Moon mysteries and the lunation cycle

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“The moon, with its repeating cycles of waxing and waning, became a symbol to the ancients for the birth, growth, death, and renewal of all life forms. The lunar rhythm presented a creation (the new moon), followed by growth (to full moon) and a diminution and death (the three moonless nights, that is, the dark moon).” — Demetra George in Mysteries of the Dark Moon

Whenever we see a beautiful moon, we stand in awe of it. Newspapers and the social media love pictures of harvest moons and blue moons along with suitable scientific descriptions of how and why such moons look the way they look.

Click on this lunar calendar to find the calendar for any month.

Click on this lunar calendar to find the calendar for any month.

Other than sky shows, we notice the moon less often these days unless we live along the coast and see the changing tides or maintain our farms and gardens by planting by lunar phases. Science and technology have taken us away from the lumation cycle, the interplay of light resulting from the monthly dance of the sun and the moon, so most of us are unaware of the moon’s affect on us throughout each lunar month.

In a patriarchal world, the lunar cycles are generally ignored, distrusted or feared because–in a mythic sense–they represent feminine cycles, the unconscious, emotions, and purported instability. In fact, our word “lunacy” stems from an old belief that insanity came with moon phases, and our word “moonstruck” implies that when in love and affected by the moon, we cannot act normally.

Moonless nights suggest mysteries in many ancient traditions. Jonah was in the belly of the whale for three days; Christ rose from the dead on the third day. In his “hero’s journey” sequence, Joseph Campbell refers to the belly of the whale step as a period of rebirth. We have, however, come to fear those three nights that Demetra George sees as “a time of retreat, of healing, and of dreaming of the future. The darkness is lit with the translucent quality of transformation; and during this essential and necessary period, life is prepared to be born.”

The lunation cycle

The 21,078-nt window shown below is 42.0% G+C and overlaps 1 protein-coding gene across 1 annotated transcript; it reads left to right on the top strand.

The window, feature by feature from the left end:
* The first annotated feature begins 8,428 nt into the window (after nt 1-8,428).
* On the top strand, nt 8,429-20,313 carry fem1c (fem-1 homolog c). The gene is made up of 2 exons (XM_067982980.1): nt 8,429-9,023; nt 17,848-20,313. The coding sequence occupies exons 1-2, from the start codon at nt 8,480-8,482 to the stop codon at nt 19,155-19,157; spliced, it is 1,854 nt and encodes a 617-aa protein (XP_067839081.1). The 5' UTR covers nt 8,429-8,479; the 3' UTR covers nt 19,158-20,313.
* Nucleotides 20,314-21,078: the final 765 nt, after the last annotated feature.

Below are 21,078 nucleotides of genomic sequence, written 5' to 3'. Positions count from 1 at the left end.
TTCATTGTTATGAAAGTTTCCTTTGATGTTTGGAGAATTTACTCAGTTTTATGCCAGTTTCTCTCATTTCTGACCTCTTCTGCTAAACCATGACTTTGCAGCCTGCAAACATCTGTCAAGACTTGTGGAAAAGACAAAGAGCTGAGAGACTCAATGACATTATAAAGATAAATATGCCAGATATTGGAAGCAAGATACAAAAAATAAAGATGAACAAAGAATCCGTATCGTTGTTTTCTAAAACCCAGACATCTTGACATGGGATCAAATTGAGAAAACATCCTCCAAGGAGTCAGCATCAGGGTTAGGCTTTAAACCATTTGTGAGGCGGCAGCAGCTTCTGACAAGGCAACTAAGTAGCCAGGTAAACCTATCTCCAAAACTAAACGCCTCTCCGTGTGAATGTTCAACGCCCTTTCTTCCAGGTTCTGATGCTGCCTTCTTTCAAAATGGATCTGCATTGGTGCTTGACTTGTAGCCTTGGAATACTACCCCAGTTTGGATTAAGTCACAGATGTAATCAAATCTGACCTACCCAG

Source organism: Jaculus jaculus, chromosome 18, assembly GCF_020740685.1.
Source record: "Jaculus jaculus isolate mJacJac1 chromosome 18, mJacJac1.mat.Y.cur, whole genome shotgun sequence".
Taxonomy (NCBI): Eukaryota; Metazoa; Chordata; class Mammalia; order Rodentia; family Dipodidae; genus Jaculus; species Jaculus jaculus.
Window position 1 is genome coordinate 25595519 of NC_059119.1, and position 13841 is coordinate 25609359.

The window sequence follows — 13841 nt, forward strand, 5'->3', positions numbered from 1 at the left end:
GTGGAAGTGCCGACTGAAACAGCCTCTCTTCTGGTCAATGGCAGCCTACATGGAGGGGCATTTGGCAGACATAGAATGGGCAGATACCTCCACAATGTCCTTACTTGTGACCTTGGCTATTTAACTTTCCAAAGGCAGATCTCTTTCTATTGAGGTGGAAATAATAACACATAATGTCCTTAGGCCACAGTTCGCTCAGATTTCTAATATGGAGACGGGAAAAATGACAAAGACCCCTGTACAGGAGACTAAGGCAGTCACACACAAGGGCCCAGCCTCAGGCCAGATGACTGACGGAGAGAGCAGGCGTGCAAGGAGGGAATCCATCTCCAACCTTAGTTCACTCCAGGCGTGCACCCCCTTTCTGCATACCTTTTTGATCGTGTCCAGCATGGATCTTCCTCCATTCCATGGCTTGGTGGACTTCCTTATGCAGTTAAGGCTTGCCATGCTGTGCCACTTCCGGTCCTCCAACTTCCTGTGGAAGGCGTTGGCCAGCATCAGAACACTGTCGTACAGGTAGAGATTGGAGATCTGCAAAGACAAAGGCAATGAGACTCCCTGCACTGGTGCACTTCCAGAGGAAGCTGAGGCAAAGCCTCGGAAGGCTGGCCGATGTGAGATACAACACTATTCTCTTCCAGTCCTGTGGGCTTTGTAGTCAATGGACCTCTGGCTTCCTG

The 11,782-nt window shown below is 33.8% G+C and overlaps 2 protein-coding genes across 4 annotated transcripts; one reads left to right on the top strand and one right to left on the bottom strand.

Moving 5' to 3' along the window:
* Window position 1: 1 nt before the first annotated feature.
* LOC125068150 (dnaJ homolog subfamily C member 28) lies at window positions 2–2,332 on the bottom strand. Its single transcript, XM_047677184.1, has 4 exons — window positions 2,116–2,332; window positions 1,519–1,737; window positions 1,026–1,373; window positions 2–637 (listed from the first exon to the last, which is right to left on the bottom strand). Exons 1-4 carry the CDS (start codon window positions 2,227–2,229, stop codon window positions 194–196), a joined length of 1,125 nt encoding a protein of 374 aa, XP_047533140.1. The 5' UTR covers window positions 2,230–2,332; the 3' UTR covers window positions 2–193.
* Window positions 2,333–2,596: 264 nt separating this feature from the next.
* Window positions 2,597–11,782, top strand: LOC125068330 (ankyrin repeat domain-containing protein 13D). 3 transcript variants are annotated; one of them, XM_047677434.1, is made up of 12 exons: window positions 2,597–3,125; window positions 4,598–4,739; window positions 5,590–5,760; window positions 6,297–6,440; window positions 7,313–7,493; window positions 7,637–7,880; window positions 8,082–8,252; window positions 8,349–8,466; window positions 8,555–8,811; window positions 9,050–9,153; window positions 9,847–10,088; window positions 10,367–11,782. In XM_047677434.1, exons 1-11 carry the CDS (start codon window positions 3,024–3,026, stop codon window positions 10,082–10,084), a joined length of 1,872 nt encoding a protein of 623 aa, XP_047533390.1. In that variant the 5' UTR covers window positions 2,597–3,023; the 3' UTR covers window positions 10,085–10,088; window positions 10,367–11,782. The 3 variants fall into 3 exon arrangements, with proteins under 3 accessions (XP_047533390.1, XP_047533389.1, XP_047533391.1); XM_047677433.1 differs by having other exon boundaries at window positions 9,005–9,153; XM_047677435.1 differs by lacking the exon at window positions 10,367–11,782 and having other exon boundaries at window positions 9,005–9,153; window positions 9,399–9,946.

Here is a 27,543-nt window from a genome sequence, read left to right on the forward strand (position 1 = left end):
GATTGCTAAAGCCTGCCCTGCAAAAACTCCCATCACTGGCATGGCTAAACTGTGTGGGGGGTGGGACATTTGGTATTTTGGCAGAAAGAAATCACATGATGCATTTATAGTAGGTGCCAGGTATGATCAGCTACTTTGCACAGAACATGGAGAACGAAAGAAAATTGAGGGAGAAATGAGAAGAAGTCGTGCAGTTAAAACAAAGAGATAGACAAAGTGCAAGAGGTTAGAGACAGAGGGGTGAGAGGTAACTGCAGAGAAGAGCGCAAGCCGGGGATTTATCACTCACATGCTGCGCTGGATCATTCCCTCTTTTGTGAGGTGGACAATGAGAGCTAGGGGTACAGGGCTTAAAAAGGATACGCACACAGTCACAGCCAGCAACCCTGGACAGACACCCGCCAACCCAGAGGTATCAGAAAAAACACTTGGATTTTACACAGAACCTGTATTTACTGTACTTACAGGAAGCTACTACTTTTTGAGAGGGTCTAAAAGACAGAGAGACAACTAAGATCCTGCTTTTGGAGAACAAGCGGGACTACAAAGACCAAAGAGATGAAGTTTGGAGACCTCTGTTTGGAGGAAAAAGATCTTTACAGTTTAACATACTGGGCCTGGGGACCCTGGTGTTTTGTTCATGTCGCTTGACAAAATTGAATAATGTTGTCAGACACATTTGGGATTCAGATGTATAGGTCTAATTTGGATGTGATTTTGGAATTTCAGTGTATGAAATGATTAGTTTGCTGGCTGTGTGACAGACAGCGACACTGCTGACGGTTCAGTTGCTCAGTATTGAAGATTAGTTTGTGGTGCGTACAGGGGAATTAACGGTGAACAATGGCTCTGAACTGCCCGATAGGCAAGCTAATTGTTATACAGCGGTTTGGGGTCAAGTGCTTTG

This pioneering 1967 book examines the sun and moon's relationship in the context of our lives

This pioneering 1967 book examines the sun and moon’s relationship in the context of our lives

Since my novel Sarabande is a story of a heroine’s journey, the chapter titles follow the sun/moon lunation cycle in support of the action throughout the book. When the person who formatted the book asked about the significance of these headings, I realized that moon symbolism is not front and center in our daily lives in a world of texting and Facebook posts, jobs and hobbies, relationships with others, or even in our thoughts of day and night.

One post cannot do justice to the work of Dane Rudhyar, Demetra George and others who have written extensively about the meaning and impact of moon phases.  Briefly, though, here are the over-simplified basics:

  1. Dark Dawning: New moon (and up to three and a half days afterwards). Life, or any other event, is a potentiality that is felt rather than seen. Think of a seed germinating in the dark earth.
  2. Light Quickening: Crescent moon (appearing three and a half to seven days later). A challenging time for moving forward after a first look at the reality of the new moon’s vision. Think of the seed’s first shoots appearing above the ground.
  3. Light Ascending: First quarter moon (seven to ten days after the moon was new). A time of conscious steps toward a goal. Think of a plant’s stems and roots forming to support the process of growth.
  4. Light Dominant: Waxing gibbous moon (ten and a half to fourteen days into the journey). The vision, development and knowledge to date are fine-tuned to meet conditions. Think of buds appearing on the rose.
  5. Summit of Light: Full moon (fifteen to eighteen days into the journey). The promise of the initial vision is realized as a reality in the temporal world and has a transformative condition within. Think of blooming flowers.
  6. Stirrings of the Dark: Waning gibbous moon (three and a half to seven days after the full moon). The purpose of the vision comes to fruition, an apt word that means bearing fruit.
  7. Withering of the Light: Last quarter moon (seven to ten and a half days after the full moon). With the potential realized, one begins turning away from the task. Think of flowers and stems withering away.
  8. Depth of Dark: Waning crescent moon (ten and a half days after the full moon). As the person prepares to fully look within, this phase–also referred to as the balsalmic moon–links life and death, past and future in a way that’s often viewed as destiny before darkness returns and germination begins again with the new moon.

georgemysteriesThe lunation cycle is often described as the result of an interplay between the active sun and the passive or receptive moon. This is somewhat misleading, I think, because it gives the impression that the moon (or the psyche) is accepting and then transmitting light from elsewhere (from without) as though no creative growth is taking place.

Darkness and light are often equated logically and symbolically with evil and good rather than as components of an interactive process in which yin and yang are equally necessary. As Dane Rudhyar has pointed out, it’s incorrect to refer to the lunation cycle as a lunar cycle. Instead, it is soli-lunar, that is to say, a cycle of sun and moon in relation to each other like the warp and weft strands of well-woven cloth.

–Malcolm

SarabandeCover2015Malcolm R. Campbell is the author of the magical realism novella “Conjure Woman’s Cat” and the contemporary fantasy “Sarabande.” (See GoodReads for the current “Sarbanade” giveaway.)

 

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